blog-5-4-1-footballCoaches of sports teams have the Performance Gap in mind at all times: the most obvious metric is the difference between wins and losses! There is a Performance Gap for each team member, too — it is the difference between the level they are performing at, and what the team needs to achieve peak performance. Orchestra conductors and film directors have similar metrics for tracking success, including tickets sales, critical response, and awards won. In any of these fields, the leader must foster and elicit the best performance possible, and seek the greatest improvement possible from each group or team member; this is what builds their reputations as great leaders, not what they themselves achieve.

Like their counterparts in sports and the performing arts, business leaders must mentor their direct reports towards the goal of reaching Peak Performance. Fostering and facilitating closing the Performance Gap between Peak Performance for the job versus the individual’s current performance is a critical leadership responsibility. 

The Performance Gap in Business

blog-5-4-2-singersThe peak productivity capacity of each organization — what we call 100% Performance Capacity — is, of course, subject to market variables an organization’s leader cannot control. Leaders can, however, continually improve team member performance to achieve 100% Production Capacity for a given market environment.  Leaders can close the Performance Gap between what team members are currently producing and the best they could produce on a sustainable basis.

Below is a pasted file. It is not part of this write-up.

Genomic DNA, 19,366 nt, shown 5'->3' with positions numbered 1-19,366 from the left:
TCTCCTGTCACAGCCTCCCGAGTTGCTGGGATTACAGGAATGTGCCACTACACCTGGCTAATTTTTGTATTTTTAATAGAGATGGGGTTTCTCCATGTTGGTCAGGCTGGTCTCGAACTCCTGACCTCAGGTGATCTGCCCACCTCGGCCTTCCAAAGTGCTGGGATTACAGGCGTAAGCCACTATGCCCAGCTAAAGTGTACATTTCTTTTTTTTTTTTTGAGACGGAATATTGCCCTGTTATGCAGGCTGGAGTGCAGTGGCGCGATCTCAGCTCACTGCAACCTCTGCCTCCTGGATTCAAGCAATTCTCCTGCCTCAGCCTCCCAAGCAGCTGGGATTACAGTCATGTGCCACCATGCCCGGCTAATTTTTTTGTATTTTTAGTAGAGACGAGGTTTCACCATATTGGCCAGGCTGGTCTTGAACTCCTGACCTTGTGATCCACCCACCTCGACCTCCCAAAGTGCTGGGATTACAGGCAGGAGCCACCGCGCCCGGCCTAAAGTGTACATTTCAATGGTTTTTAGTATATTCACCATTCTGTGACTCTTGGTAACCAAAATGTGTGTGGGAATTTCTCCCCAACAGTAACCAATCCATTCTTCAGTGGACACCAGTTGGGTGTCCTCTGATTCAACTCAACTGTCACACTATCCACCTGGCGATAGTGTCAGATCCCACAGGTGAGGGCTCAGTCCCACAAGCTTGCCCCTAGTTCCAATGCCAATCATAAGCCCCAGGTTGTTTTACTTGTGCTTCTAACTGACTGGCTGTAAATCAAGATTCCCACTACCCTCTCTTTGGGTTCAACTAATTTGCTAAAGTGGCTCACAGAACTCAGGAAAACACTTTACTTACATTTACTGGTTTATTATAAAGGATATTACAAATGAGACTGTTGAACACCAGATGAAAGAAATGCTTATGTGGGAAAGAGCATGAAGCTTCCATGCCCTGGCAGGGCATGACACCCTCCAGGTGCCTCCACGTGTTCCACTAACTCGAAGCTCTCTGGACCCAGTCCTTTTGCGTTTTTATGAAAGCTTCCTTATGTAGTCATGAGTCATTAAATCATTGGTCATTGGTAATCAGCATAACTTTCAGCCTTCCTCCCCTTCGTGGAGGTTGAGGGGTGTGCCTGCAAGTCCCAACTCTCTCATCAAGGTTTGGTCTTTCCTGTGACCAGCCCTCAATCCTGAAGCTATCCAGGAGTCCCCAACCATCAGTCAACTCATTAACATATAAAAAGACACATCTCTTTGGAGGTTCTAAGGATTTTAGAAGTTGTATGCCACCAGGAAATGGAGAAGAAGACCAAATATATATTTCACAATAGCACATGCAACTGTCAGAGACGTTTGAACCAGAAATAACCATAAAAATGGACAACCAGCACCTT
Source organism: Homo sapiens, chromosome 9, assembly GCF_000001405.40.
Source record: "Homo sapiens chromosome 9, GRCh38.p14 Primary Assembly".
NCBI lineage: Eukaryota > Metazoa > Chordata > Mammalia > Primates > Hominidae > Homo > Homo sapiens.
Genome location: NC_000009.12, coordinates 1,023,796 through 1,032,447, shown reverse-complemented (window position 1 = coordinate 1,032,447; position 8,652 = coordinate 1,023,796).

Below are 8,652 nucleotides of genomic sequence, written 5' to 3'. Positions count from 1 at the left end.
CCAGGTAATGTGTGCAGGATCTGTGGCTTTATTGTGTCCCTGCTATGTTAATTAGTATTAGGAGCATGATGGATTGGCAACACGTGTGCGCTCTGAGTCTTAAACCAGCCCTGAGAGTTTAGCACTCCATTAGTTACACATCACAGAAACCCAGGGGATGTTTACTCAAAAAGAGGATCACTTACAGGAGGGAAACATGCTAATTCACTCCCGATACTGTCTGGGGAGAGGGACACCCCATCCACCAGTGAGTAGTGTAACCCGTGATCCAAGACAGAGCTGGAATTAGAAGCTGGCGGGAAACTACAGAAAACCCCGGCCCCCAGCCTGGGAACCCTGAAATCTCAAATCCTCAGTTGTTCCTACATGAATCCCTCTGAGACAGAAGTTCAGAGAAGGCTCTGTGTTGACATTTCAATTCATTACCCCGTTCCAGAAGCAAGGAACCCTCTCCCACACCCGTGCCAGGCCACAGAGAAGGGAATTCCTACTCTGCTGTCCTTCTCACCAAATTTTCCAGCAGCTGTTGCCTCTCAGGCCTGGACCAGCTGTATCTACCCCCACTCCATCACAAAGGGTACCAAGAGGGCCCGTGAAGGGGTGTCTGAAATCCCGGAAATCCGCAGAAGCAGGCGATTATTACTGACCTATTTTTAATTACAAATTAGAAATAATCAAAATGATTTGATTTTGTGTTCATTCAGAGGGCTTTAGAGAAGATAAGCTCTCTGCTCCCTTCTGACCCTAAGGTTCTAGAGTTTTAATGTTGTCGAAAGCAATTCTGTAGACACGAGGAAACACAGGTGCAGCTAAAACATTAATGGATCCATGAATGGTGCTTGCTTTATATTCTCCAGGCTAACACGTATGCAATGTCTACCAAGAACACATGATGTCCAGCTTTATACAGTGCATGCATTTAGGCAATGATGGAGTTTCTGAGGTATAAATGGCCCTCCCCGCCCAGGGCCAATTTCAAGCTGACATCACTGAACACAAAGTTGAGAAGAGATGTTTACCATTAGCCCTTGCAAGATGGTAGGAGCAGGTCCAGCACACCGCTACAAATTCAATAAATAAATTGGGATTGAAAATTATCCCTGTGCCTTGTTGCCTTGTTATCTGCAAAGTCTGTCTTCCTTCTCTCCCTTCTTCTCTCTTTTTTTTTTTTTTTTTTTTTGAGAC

The fast pace of change in today’s business environment makes this particularly difficult. It highlights the need for organizations to recruit and retain individuals who are flexible enough to adapt and change, and to have leaders who can invest in each team member on their personal journey to peak performance.

Assessing the Performance Gap

blog-5-4-3-chart

How much attention do you pay to the Performance Gap for your team members?

 

blog-5-4-4-scorecardOrganizational Peak Performance is possible only when each team member achieves Job Peak Performance. Each team member is measured on a Peak Performance Scorecard, which compares the Peak Performance Standard for the job to the member’s Current Performance to yield the Performance Gap; regular and accurate assessments of this differential are essential.

 The Importance of Buy-In from the Team Member

Closing the Performance Gap is a contract between the team member and the leader; it identifies the components that are most important to the team member to address.  These identified Performance Gap Components are selected from the three areas of the Peak Performance Scorecard.  We will discuss techniques for closing gaps in these areas in the upcoming Foundations of Winning book.  For now, we can provide links to blog posts about each area:

blog-5-4-5-bikeWhy focus on what the team member, rather than the leader, feels needs addressing most?  We find that some Performance Gaps, once understood by the team member, touch them personally. This resonance energizes them to address the issues more naturally, with less stress. Building on this initial success, the team member can more easily move on to closing the remaining Performance Gaps. A caveat: if the team member does not recognize the obvious, non-negotiable performance gaps, they may be a poor fit for the job, or for the organization.

blog-5-4-b-humancap

Leadership Challenge Questions

  1. Do you currently measure and review performance for each of your reports?
  2. Is this a continual and on-going disciplined process?